Lessons in free enterprise start in early years

By: Lynda Hollenbeck

When I was growing up in Eastern Arkansas, I had never heard of Junior Achievement. In fact, I was unfamiliar with this economic education program until recent years โ€” or so I thought anyway.
Junior Achievement is noted for its role in imparting leadership and entrepreneurial skills to school children, which certainly sounds commendable in preparing kids for the workforce.
According to my research, it was 1919 when the forerunner to the program began teaching financial literacy, work readiness and entrepreneurship to students in kindergarten through high school. Back then as now, the group emphasized two main principles: production and free enterprise.
Today, Junior Achievement reportedly reaches 4 million students with programs that teach financial literacy, entrepreneurship and workforce readiness in Grades K-12.
Although we hadn't heard the name Junior Achievement, I really think a friend and I were its phantom founders. It's for certain that its basic tenets flowed through our bloodstream. Starting with second grade, we were using our entrepreneurial talents in a big way.
Remember the games you played on the playground during recess? For those of us attending Cotton Plant Elementary, recess was a busy, energetic time.
We engaged in numerous activities. Some were commendable; some were not. Some were approved; some were not.
The account that follows is about one of the "not's."
My friends and I loved to play chase, and I don't really know why, except it was a way to expend energy, de-stress and generally just be a kid, I suppose.
I don't recall how we thought of this, but Polly Mac Churchill (now Rothenbush) and I collaborated on turning the activity into a profit-making venture. (Junior Achievement? Right?) We set ourselves up to the "boss" level and became the deciding forces on who could "join" our chase teams.
This wasn't a "just show up and play" kind of thing. Nope. There was one basic premise to the deal: Pay or you don't play.
Polly and I were the cashiers, charging each kid a dime to become a participant.
Similar to the premise of the old song "Ten Cents a Dance, this was "Ten Cents a Chase."
But we weren't really greedy. The dime would allow a kid to play all day, for both morning and afternoon recesses. We kept a list and would check off each name as a boy or girl forked over the money.
Everything was going along smoothly until one smart-alec kid interfered.
She wasn't around the first few days we were in operation. I don't know if she hadn't been at school or what; I just know we didn't see her.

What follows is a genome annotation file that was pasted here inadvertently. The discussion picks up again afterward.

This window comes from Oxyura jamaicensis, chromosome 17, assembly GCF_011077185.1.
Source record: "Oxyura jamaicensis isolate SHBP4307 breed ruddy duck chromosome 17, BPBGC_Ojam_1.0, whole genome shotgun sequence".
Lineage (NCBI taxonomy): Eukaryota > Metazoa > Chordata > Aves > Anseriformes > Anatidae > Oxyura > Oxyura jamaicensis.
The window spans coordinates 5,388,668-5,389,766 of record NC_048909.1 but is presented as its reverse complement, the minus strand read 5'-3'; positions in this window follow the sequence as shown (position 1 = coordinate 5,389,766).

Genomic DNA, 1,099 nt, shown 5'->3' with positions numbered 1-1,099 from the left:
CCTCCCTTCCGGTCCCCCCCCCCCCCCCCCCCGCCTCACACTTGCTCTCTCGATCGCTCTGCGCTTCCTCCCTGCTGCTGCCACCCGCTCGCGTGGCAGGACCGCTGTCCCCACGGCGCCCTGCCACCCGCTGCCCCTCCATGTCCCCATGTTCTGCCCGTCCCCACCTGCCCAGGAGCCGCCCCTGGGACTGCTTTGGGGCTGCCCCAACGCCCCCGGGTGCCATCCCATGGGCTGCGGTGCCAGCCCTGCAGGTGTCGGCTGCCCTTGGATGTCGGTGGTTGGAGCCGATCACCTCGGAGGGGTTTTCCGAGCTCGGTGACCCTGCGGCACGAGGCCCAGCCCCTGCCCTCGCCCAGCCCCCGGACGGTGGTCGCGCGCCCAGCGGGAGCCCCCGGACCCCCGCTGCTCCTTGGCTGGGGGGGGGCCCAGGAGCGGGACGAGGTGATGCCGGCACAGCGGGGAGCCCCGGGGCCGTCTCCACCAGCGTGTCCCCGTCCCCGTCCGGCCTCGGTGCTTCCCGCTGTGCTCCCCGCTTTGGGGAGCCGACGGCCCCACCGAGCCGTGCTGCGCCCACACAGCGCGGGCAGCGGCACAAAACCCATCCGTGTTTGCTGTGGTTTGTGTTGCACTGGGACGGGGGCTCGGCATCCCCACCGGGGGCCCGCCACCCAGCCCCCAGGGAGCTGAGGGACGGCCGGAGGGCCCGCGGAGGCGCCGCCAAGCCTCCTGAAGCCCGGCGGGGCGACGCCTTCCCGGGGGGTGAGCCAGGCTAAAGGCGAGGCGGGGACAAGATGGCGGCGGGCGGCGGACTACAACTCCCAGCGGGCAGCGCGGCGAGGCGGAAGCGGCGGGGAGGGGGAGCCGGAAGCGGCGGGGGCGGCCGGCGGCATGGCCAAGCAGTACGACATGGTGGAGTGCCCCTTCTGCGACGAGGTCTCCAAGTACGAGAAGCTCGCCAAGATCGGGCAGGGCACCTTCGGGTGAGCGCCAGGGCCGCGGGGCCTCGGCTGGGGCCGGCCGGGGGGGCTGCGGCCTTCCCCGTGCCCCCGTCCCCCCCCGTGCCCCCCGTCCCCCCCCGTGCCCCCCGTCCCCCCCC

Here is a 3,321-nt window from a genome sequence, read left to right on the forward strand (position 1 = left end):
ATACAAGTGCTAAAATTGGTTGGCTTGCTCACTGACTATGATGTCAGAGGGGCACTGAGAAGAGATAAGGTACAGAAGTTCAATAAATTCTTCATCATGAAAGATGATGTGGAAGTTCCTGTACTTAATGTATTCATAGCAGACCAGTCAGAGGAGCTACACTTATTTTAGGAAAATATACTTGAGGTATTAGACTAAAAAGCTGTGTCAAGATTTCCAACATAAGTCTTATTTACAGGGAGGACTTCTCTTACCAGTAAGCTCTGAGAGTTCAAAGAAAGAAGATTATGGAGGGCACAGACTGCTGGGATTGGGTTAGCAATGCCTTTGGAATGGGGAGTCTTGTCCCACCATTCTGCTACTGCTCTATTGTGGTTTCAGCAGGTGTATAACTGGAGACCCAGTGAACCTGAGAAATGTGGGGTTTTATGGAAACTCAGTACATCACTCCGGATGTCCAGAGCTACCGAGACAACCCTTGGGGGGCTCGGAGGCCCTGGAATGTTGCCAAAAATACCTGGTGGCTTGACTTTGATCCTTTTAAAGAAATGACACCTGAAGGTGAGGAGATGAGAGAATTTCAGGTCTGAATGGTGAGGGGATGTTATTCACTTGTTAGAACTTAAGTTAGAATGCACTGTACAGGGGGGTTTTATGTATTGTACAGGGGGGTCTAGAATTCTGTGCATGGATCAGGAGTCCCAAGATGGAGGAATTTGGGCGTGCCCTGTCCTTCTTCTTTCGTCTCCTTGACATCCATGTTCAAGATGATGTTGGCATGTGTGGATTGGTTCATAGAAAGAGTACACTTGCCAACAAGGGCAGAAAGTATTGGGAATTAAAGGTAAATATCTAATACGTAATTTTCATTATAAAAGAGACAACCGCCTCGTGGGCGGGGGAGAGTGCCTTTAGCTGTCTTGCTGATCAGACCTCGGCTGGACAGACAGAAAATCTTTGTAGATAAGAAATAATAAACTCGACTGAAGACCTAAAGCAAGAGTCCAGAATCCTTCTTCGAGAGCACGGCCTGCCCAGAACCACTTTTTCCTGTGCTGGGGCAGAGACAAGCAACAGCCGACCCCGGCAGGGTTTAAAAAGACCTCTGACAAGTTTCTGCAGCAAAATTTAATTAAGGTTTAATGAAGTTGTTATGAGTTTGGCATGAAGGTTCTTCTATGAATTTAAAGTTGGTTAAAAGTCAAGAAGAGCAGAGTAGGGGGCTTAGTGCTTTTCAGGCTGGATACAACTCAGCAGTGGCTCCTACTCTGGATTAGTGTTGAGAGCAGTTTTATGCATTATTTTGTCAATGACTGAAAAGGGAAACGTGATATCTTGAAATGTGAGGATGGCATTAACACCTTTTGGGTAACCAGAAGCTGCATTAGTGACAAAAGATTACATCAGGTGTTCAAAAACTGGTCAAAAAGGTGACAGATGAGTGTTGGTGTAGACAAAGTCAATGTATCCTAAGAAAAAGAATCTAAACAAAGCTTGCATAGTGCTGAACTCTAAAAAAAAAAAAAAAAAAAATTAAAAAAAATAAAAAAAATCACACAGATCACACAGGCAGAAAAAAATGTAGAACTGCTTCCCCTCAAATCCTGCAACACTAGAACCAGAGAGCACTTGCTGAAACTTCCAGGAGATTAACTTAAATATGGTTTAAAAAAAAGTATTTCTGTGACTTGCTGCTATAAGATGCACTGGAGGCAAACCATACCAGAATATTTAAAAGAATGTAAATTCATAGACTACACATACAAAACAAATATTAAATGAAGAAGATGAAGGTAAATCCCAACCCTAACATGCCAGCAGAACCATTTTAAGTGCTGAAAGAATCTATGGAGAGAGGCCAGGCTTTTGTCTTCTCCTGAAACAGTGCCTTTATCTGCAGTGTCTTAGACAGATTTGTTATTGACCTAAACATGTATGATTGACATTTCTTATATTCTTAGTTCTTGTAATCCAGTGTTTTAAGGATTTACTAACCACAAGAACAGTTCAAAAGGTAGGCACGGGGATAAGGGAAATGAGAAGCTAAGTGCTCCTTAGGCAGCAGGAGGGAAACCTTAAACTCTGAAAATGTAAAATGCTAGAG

Then all of a sudden there she was. She decided she wanted to play and got into line.
That's when we encountered Trouble with a capital T.
"Uh, Name (I'll just call her Name because she doesn't live too far away and she may not remember this incident the way I do), you can't play unless you give us a dime," Polly Mac told her.
Name started to sputter. She put her hands on her tiny hips, stomped her little feet and said yes, indeed she could do so anyway, she wasn't moving and nobody could make her. Furthermore, she wasn't paying anything.
Here comes Lynda into the fray. I repeated Polly Mac's words, which made the infiltrator furious.
"I'm not gonna pay you a dime โ€” not even a penny โ€” but I wanna play and you have to let me," Name argued. "And if you don't, I'm telling Mrs. Walker," she threatened.
We thought she was just crying wolf, but we found out differently. The next thing we knew Mrs. Walker, our bustling, no-nonsense (when she was mad) second-grade teacher, was staring us down.
"Polly Mac and Lynda Lou!! Whatever do you mean by charging money for these children to play chase! You ought to be ashamed of yourselves!"
I thought she should have been commended us for the lessons we were imparting in free enterprise and entrepreneurship, but Mrs. Walker didn't see it that way.
Instead she made us give all of the money back to all of the kids who had paid to play and told us we couldn't do it ever again.
She said a lot more, too, but most of it has blessedly faded into the recesses of my mind.
And like it is in most small towns, news about our exercise in capitalism reached home before either Polly or I did.
I'd just as soon not tell the rest of the story.

Lynda Hollenbeck is senior editor of The Saline Courier.